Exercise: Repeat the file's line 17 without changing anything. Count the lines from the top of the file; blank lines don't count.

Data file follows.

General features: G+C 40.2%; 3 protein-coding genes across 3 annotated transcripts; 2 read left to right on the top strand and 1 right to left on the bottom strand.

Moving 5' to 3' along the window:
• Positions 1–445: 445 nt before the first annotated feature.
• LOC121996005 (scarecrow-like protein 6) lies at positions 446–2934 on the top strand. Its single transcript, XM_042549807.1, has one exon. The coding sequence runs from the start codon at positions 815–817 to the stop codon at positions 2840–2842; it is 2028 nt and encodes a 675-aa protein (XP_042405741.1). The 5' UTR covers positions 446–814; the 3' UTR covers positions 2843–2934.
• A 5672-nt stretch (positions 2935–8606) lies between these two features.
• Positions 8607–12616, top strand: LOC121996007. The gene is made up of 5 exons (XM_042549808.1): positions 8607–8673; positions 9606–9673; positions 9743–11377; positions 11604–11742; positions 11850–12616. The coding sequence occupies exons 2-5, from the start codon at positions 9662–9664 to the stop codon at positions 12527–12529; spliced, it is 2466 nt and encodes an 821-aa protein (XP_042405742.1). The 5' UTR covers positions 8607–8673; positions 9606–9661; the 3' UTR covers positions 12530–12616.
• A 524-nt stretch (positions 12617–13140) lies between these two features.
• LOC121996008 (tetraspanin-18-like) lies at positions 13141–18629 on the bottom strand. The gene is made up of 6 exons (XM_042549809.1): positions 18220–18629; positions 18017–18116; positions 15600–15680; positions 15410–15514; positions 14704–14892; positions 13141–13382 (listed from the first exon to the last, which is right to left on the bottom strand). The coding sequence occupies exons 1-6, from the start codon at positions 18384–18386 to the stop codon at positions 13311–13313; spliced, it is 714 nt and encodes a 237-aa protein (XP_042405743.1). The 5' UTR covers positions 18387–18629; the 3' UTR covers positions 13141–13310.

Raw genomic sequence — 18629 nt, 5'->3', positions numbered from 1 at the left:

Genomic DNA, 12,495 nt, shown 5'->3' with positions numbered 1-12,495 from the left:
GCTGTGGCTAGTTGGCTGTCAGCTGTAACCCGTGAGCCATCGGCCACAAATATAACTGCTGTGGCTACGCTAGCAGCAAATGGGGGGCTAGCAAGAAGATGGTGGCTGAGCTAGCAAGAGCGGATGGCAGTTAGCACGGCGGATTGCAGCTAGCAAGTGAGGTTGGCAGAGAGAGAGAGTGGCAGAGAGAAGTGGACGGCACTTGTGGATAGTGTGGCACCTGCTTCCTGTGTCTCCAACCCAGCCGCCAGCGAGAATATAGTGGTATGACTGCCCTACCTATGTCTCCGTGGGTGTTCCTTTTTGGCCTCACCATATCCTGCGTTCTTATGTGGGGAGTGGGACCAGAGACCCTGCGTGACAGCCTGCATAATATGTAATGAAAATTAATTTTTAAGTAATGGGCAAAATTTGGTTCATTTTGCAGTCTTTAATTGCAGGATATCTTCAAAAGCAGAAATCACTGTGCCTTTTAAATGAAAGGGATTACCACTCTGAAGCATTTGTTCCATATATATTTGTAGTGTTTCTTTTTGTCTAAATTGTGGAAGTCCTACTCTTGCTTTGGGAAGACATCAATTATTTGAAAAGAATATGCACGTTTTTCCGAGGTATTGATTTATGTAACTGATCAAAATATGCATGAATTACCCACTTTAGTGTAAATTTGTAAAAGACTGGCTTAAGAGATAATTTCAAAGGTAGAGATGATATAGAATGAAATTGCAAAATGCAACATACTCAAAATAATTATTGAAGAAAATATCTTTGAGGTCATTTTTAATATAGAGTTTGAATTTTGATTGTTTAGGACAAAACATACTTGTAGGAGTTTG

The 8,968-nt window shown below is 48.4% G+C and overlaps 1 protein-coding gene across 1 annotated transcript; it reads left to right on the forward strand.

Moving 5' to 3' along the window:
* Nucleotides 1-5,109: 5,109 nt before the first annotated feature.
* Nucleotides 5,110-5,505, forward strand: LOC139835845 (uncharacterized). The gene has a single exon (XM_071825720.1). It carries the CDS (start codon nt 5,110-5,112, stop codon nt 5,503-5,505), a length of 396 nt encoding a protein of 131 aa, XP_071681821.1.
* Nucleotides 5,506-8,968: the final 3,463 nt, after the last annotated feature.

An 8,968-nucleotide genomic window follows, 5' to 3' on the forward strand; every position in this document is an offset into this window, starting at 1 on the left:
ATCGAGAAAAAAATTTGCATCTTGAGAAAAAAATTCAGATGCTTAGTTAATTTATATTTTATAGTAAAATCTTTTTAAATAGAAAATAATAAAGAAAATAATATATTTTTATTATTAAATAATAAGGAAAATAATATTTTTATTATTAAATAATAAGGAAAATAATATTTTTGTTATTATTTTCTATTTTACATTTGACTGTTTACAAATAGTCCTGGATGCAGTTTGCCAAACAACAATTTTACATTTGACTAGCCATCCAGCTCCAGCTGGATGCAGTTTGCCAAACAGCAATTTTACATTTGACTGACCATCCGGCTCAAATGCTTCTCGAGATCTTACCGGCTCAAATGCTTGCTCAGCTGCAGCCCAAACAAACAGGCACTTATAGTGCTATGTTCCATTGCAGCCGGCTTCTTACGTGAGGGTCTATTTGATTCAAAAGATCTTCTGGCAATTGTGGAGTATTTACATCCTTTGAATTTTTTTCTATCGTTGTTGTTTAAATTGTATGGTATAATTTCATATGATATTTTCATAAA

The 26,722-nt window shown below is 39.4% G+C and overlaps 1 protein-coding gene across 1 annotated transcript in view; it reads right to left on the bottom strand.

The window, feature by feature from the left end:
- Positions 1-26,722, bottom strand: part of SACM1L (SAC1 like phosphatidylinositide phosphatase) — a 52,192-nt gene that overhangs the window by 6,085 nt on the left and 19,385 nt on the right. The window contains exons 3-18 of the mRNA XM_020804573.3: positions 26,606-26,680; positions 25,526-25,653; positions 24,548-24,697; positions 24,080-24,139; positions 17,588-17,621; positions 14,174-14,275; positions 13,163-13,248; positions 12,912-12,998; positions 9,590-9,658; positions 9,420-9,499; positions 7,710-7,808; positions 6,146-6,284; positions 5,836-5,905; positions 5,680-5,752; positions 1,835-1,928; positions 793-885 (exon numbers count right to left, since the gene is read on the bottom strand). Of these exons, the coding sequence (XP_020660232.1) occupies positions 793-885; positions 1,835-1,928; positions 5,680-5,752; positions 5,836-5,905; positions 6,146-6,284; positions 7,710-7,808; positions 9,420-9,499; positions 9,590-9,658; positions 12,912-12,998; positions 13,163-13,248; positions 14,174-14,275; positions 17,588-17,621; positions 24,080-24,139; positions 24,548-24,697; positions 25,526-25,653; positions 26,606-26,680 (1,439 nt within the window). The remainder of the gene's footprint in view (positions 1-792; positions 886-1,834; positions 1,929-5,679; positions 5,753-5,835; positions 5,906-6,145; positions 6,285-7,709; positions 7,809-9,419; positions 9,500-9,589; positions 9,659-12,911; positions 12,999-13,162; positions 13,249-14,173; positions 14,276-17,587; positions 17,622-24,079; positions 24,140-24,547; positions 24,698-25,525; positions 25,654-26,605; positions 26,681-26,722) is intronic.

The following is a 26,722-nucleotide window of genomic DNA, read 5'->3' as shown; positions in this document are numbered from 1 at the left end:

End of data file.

An 8,968-nucleotide genomic window follows, 5' to 3' on the forward strand; every position in this document is an offset into this window, starting at 1 on the left: